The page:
Commentary

I Bought a Horse with a Behavior Problem. Now What?

I Bought a Horse with a Behavior Problem. Now What?

The buyer should be prepared to have a professional trainer evaluate the horse and give an unbiased opinion that the horse does in fact have a serious habitual behavior problem that isn’t being caused by his new environment.

Photo: The Horse Staff

As an attorney for Equine Legal Solutions, I frequently help unhappy horse buyers decide whether they have a viable legal case against the seller. Here is what I look for during the initial consultation:

Did the buyer try the horse before buying it?

If the buyer tried out the horse before buying it, noticed the behavior problem, and bought the horse anyway, the buyer probably doesn’t have a viable legal claim against the seller. This is true even if the seller offers speculation about the cause of the behavior problem, such as, “I think he bucks because of an old saddle fit issue.” (That is, unless the seller knows exactly why the horse bucks and deliberately lies to the buyer about it). 

Does the horse actually have a behavior problem?

To have a viable legal case against the seller, the buyer has to be able to show that the horse does in fact have a behavior problem, and that the behavior problem is serious. Serious behavior problems might include bucking, rearing, bolting, biting, kicking and any other habitual behavior that is unreasonably dangerous for the horse’s rider or handler. However, there are many possible explanations for bad horse behavior. For example, even some very well-broke, been-there-done-that horses will test a new owner to see what he or she will tolerate. 

A horse, especially a green one that hasn’t been very many places, will often be more energetic, spookier, and more nervous than it was when the buyer tried it at the seller’s place. If the buyer changes the horse’s diet or exercise, the horse could be more (or less) energetic and uncooperative in its new home.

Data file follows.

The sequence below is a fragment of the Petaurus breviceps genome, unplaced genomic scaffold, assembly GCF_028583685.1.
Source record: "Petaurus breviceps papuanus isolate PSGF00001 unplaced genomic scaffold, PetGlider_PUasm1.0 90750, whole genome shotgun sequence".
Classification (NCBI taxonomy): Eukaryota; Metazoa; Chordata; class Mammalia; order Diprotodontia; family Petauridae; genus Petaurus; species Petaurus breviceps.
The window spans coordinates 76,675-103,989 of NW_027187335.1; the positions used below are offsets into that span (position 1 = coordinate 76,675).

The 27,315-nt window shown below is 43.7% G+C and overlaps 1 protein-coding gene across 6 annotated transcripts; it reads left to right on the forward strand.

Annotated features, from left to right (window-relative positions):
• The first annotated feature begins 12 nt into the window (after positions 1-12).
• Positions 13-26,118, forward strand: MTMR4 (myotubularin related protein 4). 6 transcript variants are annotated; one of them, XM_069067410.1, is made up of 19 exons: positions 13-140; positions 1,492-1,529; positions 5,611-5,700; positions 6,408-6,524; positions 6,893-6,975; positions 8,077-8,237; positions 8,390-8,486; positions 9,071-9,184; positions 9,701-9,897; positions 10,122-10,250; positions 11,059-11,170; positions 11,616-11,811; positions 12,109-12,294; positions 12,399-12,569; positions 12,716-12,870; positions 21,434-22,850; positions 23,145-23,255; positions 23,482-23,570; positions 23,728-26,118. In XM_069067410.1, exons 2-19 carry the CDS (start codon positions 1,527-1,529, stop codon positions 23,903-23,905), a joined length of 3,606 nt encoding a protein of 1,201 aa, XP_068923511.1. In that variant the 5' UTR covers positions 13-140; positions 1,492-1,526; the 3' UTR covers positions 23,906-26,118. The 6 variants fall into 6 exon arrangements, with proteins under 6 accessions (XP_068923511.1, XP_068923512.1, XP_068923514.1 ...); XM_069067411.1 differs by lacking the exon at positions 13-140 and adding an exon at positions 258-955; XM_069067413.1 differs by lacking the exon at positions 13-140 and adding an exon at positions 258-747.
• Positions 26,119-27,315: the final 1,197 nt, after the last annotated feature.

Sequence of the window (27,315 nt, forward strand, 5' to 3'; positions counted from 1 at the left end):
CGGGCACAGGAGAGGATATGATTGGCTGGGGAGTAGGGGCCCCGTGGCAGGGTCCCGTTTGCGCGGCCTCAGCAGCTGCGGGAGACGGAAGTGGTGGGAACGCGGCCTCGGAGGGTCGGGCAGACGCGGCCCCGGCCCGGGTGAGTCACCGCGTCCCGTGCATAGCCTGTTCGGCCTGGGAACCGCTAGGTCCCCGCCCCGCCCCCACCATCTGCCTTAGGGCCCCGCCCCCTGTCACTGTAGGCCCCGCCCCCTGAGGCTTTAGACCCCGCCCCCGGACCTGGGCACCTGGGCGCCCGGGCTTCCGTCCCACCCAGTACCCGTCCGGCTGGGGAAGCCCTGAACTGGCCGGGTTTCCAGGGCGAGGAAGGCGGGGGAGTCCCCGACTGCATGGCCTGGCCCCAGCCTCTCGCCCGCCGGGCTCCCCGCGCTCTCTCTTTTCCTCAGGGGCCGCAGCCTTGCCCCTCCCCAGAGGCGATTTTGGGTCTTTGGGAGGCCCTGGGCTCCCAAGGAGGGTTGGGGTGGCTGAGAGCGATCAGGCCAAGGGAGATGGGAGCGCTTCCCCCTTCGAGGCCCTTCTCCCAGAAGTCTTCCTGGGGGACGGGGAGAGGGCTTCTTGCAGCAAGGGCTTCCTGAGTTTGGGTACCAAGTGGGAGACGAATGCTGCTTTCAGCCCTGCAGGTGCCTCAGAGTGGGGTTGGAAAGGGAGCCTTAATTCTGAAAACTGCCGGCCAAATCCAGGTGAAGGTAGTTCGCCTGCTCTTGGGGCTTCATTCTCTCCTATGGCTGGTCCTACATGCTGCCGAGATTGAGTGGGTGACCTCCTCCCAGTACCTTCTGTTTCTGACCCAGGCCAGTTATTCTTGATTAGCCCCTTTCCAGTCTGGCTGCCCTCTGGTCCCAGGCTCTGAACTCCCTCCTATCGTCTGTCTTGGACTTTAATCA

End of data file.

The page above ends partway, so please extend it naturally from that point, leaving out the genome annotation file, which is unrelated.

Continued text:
Discomfort, such as an ill-fitting saddle, can also cause a horse to act out. The buyer should be prepared to have a professional trainer evaluate the horse and give an unbiased opinion that the horse does in fact have a serious habitual behavior problem that isn’t being caused by his new environment.

Can we prove the behavior problem existed prior to the sale?

To have a viable legal case, the buyer needs to be able to prove the horse had the behavior problem before the sale. Often, tracking down the horse’s previous owners and trainers is the best way to uncover evidence that the horse’s behavior problem is long-standing.

Registration papers often list previous owners’ names and city/state of residence, and from there, a simple search on a site like WhitePages.com or Intelius.com can yield complete contact information for the previous owners. Previous owners sometimes provide very helpful information, such as that the horse’s behavior problem was the very reason they sold the horse.

If the seller kept the horse at a boarding stable, a call to the stable manager might also yield some information about the horse’s behavior. If the seller competed with the horse on a particular circuit, the buyer might find useful information by attending the next circuit event and asking around about the horse.

Depending on the nature of the behavior problem, the seller’s veterinarian or farrier might also be able to provide useful information. 

Is the seller a professional?

Did you buy the horse from someone who sells them as part of their business, such as a trainer or breeder, or from an individual horse owner who only sells occasionally? If the seller is a professional, the sale might be subject to the Uniform Commercial Code, which provides that a warranty of “merchantability” is implied in every sale by a “merchant.” Essentially, this means when a breeder or trainer sells a horse, there is an implied term that the horse has no serious habitual behavior problems.

No warranties are implied in sales by individuals. The implied warranty of merchantability can be overcome by a specific statement in the sale contract disclaiming this warranty. Note, however, that contract statements such as “as-is, no warranties,” or “seller disclaims all warranties” are insufficient to successfully disclaim the warranty of merchantability – the word “merchantability” must be specifically mentioned in the contract disclaimer. 

Did the seller know the horse had a behavior problem?